This week in history: the 1929 Hebron massacre

Spurred by rumors of an impending takeover of Al-Aksa Mosque, a mob slaughtered 63 Jews while over 400 were saved by local Arab families.

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8 Responses to “This week in history: the 1929 Hebron massacre”

  1. Karl Pfeifer Says:

    Disturbances 1929

    “Altogether in the week of disturbances, 133 Jews and 116 Arabs were killed and 339 Jews and at least 232 Arabs were wounded. The Yishuv emerged profoundly shocked: Their shield, the British government, for a long moment had lost control, the Arabs had bared their true feelings and their teeth….Ben Gurion and his colleagues perceived that this might undermine their whole enterprise, if the Jews (and the Mandatory government) were to loose heart. So, fairly quickly, expressions of vulnerability and assertions of the implacability of Arab antagonism and British impotence and indifference were repressed. Again guarded optimism, and a feeling that the mobs represented but a small proportion of the Arabs, took hold – for without faith in the future how could the Yishuv develop?”

    Benny Morris: Righteous Victims, Vintage 2001, page 116

  2. Ben Says:

    The riots in Hebron and Jerusalem were aided by anti-Zionist British officials and security personnel, who openly encouraged violence against Palestine Jews. This fact, and the names of the individuals involved, were well-known and widely publicized in the Yishuv at the time. As recently as 25 years ago yet more eye-witness testimony from an Arab resident of Hebron was published in the Haaretz newspaper, describing how a British official had incited the Hebron mob to kill the Jews on that fateful day. Some years earlier, the same newspaper published an interview with the Mayor of Hebron who also told of the British officials’ incitement. The complicity of senior British officials in the 1929 Jerusalem massacre has also been described in several historical accounts and personal memoirs.

    Why is this information excised from English-language history books?

  3. Karl Pfeifer Says:

    “Whitehall sent Sir John Hope-Simpson, a retired colonial official, to look into immigration, Jewish settlement, and land sales. He wrote in a letter that accompanied his final report: “All British officials tend to become pro-Arab, or perhaps, more accurately anti-Jew….Personally, I can quite well understand this trait. The helplessness of the fellah appeals to the British official. The offensive assertion of the the Jewish immigrant is, on the other hand, repellent.”
    Righteous Victims, page 117

  4. Ben Says:

    Hope-Simpson’s comments are anodyne generalities, and don’t refer to the incitement of sectarian violence.

    I am referring to specific documented acts perpetrated by named individuals. We know from eyewitness testimony that the 1921 and 1929 massacres were instigated by senior British officials who “explained” to Amin el-Husseini that the Arabs had to demonstrate their opposition to Zionism violently in order for British sympathizers to be able to push through an anti-Zionist line with their superiors. We know from eyewitness testimony that British police officers incited the Hebron mob, and that all police were mysteriously absent from mixed Jerusalem and Hebron neighbourhoods on the day of the massacre. We know that in order to demonstrate evenhandedness, the British imprisoned Jews for possession and use of weapons to defend themselves and their families, even as the rioters were murdering and maiming Jews wherever they found them.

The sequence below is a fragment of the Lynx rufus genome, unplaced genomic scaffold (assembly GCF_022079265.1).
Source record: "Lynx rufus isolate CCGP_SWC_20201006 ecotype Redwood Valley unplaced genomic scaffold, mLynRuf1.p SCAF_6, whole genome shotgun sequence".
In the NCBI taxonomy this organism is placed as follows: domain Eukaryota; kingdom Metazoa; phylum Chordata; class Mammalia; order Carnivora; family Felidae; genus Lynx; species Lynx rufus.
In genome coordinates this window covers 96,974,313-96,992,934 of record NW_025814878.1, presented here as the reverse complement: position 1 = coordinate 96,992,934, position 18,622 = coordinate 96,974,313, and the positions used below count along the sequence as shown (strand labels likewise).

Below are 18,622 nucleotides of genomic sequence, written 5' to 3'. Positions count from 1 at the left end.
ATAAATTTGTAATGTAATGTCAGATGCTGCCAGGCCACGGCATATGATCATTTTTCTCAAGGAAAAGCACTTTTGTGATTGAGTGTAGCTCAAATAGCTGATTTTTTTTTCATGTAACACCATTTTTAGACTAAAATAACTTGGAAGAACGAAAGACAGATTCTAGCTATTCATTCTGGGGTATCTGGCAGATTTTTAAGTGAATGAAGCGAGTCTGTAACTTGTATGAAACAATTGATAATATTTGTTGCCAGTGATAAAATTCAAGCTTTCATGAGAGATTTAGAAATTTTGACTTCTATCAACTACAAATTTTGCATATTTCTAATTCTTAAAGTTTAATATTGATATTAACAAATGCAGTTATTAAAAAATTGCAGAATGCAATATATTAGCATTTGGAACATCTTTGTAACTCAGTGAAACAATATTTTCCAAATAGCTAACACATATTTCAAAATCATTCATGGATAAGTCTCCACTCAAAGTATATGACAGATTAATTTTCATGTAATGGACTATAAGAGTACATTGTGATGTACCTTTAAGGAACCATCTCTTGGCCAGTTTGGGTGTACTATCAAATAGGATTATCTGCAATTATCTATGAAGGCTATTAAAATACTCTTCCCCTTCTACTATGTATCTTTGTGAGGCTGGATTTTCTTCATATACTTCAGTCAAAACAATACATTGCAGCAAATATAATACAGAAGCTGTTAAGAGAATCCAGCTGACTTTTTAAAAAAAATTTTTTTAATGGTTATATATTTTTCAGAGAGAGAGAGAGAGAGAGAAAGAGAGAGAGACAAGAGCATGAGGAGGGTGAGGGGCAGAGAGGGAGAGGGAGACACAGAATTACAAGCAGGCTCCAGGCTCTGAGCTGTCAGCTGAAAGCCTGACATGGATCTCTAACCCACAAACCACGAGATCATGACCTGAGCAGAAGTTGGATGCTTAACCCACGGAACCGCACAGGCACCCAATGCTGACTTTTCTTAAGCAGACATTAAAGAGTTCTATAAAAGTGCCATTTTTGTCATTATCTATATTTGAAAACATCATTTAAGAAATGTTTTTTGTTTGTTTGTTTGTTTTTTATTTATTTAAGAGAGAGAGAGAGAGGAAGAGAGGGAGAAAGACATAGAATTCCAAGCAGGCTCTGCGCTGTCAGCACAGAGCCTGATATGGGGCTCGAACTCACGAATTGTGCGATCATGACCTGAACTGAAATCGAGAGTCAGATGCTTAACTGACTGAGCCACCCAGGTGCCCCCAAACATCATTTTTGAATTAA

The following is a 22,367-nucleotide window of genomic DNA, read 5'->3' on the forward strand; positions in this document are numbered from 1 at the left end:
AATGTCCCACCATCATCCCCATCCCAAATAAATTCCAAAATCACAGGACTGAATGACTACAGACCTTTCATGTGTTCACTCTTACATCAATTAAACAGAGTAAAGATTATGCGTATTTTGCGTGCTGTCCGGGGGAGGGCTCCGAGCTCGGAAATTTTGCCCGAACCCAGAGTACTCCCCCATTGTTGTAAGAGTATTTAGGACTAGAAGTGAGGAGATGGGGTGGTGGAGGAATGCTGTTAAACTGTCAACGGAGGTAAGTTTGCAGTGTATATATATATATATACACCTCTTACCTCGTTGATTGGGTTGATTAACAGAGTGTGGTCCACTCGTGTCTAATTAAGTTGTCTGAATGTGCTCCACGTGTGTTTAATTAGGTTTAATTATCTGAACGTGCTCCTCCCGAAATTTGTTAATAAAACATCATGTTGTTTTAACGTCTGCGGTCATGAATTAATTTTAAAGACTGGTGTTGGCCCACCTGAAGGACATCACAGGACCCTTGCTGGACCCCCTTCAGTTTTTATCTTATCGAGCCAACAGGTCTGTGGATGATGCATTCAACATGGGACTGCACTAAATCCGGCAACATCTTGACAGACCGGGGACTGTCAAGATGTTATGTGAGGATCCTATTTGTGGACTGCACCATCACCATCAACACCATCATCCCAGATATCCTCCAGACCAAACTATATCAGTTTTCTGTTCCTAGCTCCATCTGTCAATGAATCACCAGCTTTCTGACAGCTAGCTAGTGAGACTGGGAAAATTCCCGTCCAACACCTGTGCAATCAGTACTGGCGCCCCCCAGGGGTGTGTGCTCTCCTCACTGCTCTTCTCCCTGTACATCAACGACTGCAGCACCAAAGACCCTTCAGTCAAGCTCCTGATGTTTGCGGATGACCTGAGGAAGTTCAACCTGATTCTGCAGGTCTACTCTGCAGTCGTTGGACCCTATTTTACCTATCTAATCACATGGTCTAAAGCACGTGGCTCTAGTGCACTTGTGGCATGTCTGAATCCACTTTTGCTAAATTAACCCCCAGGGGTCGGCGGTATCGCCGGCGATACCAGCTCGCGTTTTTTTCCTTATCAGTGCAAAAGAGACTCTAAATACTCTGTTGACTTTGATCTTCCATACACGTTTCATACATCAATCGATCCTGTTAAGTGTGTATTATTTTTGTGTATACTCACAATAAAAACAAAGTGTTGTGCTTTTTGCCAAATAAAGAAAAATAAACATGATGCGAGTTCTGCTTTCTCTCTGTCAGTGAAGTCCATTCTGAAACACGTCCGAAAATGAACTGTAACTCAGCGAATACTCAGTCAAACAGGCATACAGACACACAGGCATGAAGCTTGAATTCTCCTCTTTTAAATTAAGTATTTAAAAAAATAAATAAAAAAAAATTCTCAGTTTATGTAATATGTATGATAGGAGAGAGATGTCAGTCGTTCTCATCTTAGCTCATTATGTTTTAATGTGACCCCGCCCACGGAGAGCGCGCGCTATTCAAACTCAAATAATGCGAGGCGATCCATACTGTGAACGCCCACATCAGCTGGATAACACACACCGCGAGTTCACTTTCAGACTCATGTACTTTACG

This is just the tip of the iceberg.

  5. modernity Says:


    Do you have a link or reference source? That would be very handy.

  6. Karl Pfeifer Says:

    Cafferata and the Jewish policeman shot at the rioters and killed 8 of them. The Arab policemen fired in the air. Cafferata called for reinforcements, but these arrived only about noon, five hours later. The British had a total of 292 police in Palestine and were busy dealing with disturbances elsewhere presumably. Cafferata, not a friend of the Jews, testified: “On hearing screams in a room I went up a sort of tunnel passage and saw an Arab in the act of cutting off a child’s head with a sword. He had already hit him and was having another cut, but on seeing me he tried to aim the stroke at me, but missed; he was practically on the muzzle of my rifle. I shot him low in the groin. Behind him was a Jewish woman smothered in blood with a man I recognized as a[n Arab] police constable named Issa Sherif from Jaffa in mufti. He was standing over the woman with a dagger in his hand. He saw me and bolted into a room close by and tried to shut me out-shouting in Arabic, “Your Honor, I am a policeman.” … I got into the room and shot him.”
    (Bernard Wasserstein, The British in Palestine: The Mandatory Government and the Arab-Jewish Conflict 1917-1929, Oxford England, Basil Blackwell, 1991)

  7. Ben Says:

    modernity: “Do you have a link or reference source? That would be very handy”

    How’s your Hebrew? There are dozens of accounts in various Hebrew-language books, newspaper and magazine articles, that recount these details.

    I wouldn’t rely on Wasserstein in general. The craveness of his account of WW2 Holocaust politics is apoplexy-inducing. Also Benny Morris does not know how to give proper weight to the currents of will and motivation that underlie historical events.

    I’m not a historian, and do not keep lists of references. The Haaretz archives, and those of other Israeli newpapers, have some of the information I mention. Sefer Hevron has many details. Other Hebrew-language histories by authors like Yossef Nedava could help too.

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